Link to the book.
The book starts by describing very simple key-value database systems; then gradually introduces more concepts and features like indexes, joins, SQL (Structured Query Language), MapReduce, isolation, consensus, total order broadcast and so on, eventually winding up with data streaming systems. At each stage, the author explains the problems that such systems solve and the trade-offs that they make. The book does not dive too deeply into the algorithms that such systems use, although it does describe some key ones. The examples are typically based on existing data products, which is somewhat useful for discovery and comparison if you might be designing a data system. The earlier parts of the book covering database internals is interesting but at first seems somewhat unrelated to later parts; however in the later parts the author draws parallels between the internal workings of a database and data streaming systems. In particular he predicts an ‘unbundling’ of database features like replication and secondary indexes to allow greater flexibility and integration of systems which are most suited for particular jobs.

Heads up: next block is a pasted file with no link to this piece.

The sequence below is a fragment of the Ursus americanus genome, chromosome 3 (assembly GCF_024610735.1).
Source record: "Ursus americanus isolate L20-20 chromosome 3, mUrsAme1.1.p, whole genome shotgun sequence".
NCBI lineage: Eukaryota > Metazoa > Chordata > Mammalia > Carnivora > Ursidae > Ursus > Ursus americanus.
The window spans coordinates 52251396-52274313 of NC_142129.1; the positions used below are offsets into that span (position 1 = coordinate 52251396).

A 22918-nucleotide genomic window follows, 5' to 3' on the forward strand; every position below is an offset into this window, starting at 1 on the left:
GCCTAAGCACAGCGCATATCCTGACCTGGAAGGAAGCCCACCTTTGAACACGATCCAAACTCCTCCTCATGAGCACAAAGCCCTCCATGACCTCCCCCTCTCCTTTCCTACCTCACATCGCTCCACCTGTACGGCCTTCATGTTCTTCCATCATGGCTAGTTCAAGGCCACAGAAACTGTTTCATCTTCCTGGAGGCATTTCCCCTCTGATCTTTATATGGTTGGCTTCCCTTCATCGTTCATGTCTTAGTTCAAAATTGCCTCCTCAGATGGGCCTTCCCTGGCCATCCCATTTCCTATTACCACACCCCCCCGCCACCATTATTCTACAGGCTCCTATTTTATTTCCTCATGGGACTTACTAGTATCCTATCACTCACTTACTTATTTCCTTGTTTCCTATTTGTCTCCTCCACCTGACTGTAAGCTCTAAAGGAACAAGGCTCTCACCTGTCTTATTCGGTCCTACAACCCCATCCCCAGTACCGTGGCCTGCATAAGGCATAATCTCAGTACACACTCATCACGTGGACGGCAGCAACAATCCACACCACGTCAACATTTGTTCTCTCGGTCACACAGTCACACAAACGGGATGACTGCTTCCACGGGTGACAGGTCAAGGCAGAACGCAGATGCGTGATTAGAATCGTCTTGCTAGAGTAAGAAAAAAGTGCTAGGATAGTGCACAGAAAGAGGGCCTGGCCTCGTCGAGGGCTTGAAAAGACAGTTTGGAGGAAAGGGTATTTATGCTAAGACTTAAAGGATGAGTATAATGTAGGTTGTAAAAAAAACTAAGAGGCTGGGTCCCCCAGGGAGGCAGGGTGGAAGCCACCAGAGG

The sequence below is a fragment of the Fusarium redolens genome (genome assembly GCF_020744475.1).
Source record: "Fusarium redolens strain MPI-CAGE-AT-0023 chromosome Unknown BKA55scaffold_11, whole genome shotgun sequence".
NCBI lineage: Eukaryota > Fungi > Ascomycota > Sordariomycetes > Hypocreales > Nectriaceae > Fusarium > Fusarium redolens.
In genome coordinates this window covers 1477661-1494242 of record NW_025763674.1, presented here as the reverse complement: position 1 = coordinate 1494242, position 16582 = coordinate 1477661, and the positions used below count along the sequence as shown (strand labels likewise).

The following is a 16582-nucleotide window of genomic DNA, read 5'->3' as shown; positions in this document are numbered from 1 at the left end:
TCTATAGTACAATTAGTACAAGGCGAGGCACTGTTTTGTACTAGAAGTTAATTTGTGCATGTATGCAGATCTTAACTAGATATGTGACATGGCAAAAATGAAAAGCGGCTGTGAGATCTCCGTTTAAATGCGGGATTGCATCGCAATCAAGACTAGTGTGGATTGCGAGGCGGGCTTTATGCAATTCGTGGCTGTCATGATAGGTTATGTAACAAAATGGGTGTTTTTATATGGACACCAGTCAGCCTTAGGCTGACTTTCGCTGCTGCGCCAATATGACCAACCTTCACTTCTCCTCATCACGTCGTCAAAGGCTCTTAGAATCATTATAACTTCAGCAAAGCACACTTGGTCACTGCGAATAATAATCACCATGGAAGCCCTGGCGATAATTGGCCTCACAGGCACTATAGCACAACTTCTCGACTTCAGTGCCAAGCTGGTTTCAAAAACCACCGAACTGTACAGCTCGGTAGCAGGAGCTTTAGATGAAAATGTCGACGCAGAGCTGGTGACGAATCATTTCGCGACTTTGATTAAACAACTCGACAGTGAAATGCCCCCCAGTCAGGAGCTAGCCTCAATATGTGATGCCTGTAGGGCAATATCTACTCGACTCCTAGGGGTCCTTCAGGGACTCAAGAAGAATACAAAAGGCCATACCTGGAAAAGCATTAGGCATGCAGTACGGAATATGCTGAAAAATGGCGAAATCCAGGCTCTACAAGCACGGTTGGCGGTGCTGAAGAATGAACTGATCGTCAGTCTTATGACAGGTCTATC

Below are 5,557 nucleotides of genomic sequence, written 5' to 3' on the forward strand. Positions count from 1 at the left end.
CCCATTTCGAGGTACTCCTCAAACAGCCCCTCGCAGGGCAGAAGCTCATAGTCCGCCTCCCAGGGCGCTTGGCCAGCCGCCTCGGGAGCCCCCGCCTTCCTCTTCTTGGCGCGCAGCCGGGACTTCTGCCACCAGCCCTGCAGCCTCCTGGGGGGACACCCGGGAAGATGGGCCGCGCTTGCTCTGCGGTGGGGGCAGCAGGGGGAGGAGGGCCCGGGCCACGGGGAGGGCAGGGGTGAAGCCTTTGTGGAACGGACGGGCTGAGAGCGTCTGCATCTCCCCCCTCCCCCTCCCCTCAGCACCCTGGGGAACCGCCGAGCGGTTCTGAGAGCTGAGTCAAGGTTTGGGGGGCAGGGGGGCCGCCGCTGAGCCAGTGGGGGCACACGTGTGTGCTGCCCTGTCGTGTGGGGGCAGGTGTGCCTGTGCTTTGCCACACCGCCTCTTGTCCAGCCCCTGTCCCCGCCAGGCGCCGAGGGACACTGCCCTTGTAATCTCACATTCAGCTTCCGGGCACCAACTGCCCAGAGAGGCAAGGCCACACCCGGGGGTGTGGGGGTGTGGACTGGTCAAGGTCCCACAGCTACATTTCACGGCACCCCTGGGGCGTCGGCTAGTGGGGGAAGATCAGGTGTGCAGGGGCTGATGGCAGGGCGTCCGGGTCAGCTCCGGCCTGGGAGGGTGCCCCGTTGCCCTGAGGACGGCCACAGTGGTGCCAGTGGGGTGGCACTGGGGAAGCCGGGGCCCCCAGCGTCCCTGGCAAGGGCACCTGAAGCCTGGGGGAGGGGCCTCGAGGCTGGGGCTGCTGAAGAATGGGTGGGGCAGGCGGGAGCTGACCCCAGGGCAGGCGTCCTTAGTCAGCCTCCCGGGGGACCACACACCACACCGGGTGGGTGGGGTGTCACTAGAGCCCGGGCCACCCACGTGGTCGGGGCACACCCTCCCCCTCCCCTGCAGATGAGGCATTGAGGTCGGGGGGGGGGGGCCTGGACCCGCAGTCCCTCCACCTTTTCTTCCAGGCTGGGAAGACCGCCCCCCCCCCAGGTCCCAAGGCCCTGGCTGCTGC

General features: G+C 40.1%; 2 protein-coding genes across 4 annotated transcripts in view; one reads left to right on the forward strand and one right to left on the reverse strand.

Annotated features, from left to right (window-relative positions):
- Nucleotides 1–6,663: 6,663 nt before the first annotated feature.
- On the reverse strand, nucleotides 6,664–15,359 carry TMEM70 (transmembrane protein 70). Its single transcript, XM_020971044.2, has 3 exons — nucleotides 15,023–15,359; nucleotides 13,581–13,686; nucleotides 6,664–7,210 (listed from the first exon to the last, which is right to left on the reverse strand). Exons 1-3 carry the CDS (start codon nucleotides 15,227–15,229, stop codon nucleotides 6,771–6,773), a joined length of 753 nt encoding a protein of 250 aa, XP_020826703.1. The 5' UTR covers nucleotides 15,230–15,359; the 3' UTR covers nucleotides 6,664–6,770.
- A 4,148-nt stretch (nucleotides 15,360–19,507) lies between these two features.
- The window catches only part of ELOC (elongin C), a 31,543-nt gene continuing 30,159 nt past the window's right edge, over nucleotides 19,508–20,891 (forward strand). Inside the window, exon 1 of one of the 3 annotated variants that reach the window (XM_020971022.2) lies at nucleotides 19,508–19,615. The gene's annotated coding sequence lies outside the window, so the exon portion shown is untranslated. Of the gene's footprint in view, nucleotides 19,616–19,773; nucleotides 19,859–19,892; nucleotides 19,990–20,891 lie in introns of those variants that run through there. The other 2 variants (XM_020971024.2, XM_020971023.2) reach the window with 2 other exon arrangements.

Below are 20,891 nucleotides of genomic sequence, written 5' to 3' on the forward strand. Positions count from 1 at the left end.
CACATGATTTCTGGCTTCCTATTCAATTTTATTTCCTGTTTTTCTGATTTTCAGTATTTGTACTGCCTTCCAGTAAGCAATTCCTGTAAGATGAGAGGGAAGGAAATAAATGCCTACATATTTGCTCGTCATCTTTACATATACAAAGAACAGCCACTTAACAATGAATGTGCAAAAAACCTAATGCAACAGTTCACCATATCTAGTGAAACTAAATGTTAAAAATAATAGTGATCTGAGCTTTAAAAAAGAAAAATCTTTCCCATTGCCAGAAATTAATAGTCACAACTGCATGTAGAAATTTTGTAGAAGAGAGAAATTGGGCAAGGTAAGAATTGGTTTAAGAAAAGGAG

The author is keen to point out that although more complex data systems can offer horizontal scalability, that these should be weighed against the additional complexity they bring to your system. I agree with this approach.
Overall I found the book useful. It covered some concepts I only had a passing familiarity with such as MapReduce and it really made me think about the problems we might face in our systems at work and their potential solutions. I would recommend it to most software engineers, in particular those who might be designing systems that work with data that won’t fit on a single computer.